As a result, organizations of all sizes are choosing managed security service providers (MSSPs) to provide cost-effective services to ensure that they’re protected before, during and after a cyber-attack. For example, an effective MSSP can focus on hardening IT infrastructure and enforcing solid security policies before an attack. Once an attack has been launched, a security provider can help detect an incursion, and then block it to prevent further damage to targeted systems.
Analysis conducted after an attack can identify gaps and vulnerabilities for an organization to address. An MSSP can also recommend and provide a range of additional services, including:
· Installing authentication protocols to govern access to sensitive data, networks and IT systems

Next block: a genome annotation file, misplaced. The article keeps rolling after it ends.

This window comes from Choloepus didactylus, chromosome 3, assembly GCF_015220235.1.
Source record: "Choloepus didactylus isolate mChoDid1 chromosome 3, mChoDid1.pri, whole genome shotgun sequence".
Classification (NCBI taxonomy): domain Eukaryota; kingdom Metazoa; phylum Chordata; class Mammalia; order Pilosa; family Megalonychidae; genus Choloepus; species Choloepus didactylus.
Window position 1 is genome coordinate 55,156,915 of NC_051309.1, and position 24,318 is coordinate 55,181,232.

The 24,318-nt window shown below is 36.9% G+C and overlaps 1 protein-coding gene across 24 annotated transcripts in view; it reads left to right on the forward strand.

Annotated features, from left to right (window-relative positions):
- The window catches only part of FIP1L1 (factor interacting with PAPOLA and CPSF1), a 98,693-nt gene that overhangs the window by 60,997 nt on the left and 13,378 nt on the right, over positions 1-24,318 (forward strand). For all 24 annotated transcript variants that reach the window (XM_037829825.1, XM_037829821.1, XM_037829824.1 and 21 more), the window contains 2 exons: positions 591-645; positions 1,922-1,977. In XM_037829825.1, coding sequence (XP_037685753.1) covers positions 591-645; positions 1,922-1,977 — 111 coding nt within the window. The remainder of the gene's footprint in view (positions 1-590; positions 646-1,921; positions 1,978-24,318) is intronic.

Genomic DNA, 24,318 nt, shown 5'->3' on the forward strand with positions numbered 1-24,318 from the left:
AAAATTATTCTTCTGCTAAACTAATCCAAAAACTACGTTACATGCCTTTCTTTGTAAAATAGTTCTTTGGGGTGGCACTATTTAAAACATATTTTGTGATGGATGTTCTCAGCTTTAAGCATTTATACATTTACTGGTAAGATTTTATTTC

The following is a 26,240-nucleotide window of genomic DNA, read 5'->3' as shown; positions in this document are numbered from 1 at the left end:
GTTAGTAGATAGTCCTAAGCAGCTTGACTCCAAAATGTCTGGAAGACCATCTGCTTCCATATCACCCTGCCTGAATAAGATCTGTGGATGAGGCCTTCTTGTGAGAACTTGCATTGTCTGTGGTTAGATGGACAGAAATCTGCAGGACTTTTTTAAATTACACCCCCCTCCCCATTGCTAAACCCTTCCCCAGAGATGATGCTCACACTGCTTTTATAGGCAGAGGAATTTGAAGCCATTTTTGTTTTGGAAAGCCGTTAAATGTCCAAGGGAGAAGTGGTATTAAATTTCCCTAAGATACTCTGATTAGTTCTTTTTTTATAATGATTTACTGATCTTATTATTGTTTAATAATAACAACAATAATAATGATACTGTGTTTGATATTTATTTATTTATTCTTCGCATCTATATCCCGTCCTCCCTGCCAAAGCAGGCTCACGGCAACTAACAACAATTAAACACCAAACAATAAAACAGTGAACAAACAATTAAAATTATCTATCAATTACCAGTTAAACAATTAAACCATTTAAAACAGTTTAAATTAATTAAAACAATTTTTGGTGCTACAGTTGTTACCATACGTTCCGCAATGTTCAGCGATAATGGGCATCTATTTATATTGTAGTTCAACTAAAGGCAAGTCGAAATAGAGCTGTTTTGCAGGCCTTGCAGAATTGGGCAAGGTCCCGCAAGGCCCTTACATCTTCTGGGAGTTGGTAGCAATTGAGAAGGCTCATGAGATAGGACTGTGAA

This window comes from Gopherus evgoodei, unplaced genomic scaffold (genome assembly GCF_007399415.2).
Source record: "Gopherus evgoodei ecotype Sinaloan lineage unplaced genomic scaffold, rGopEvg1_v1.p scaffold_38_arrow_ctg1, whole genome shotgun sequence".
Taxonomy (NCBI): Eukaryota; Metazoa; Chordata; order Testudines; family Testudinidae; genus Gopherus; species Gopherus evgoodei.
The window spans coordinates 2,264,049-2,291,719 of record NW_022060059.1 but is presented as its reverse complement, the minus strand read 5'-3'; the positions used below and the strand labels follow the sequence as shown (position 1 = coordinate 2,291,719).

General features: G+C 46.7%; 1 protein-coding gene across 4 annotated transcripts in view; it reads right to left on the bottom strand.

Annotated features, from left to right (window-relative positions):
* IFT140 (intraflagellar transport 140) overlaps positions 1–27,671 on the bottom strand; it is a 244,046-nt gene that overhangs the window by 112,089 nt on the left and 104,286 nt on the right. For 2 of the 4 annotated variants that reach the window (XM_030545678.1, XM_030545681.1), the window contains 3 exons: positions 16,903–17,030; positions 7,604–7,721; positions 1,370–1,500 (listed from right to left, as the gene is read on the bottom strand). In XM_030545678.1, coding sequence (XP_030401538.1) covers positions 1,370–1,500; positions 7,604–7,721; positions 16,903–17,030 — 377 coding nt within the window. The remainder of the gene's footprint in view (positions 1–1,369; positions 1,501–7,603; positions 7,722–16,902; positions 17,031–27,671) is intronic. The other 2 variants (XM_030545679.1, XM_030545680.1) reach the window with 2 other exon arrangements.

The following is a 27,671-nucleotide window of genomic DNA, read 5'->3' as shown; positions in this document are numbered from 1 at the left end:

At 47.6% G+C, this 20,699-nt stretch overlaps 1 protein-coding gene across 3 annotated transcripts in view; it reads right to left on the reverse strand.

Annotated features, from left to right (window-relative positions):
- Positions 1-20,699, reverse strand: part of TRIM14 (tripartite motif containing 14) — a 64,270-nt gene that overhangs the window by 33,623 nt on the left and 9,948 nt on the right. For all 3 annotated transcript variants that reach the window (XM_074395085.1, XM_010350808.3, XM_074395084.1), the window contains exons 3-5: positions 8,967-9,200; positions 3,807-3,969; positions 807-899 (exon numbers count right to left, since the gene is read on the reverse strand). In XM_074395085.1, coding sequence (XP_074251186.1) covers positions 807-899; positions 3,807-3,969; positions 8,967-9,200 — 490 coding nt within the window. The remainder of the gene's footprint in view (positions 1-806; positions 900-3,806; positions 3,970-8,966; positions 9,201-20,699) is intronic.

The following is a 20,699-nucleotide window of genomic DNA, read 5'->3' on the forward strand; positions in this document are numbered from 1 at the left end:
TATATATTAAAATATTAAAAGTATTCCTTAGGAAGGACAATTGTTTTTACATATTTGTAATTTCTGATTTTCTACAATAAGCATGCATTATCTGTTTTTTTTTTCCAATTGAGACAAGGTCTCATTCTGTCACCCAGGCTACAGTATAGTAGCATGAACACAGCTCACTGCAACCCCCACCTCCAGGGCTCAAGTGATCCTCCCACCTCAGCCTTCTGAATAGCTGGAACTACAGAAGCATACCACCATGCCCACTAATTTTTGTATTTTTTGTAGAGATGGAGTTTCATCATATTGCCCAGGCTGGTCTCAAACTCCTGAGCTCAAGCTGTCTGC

· maintaining 24/7 intrusion detection and firewall monitoring
· collecting and analyzing event monitoring data to detect anomalies
· monitoring network traffic to identify new and evolved intrusion attempts
· initiating backup and recovery procedures in the event of an attack
Taking Security to The Next Level
In addition to offering effective point solutions, it’s crucial for MSSPs to deliver comprehensive services as a true value-add to their end customers. This includes providing an extensive knowledge base in terms of threat profiles and offering context so that organizations can maximize their defenses and choose the best course of action to respond to an imminent attack.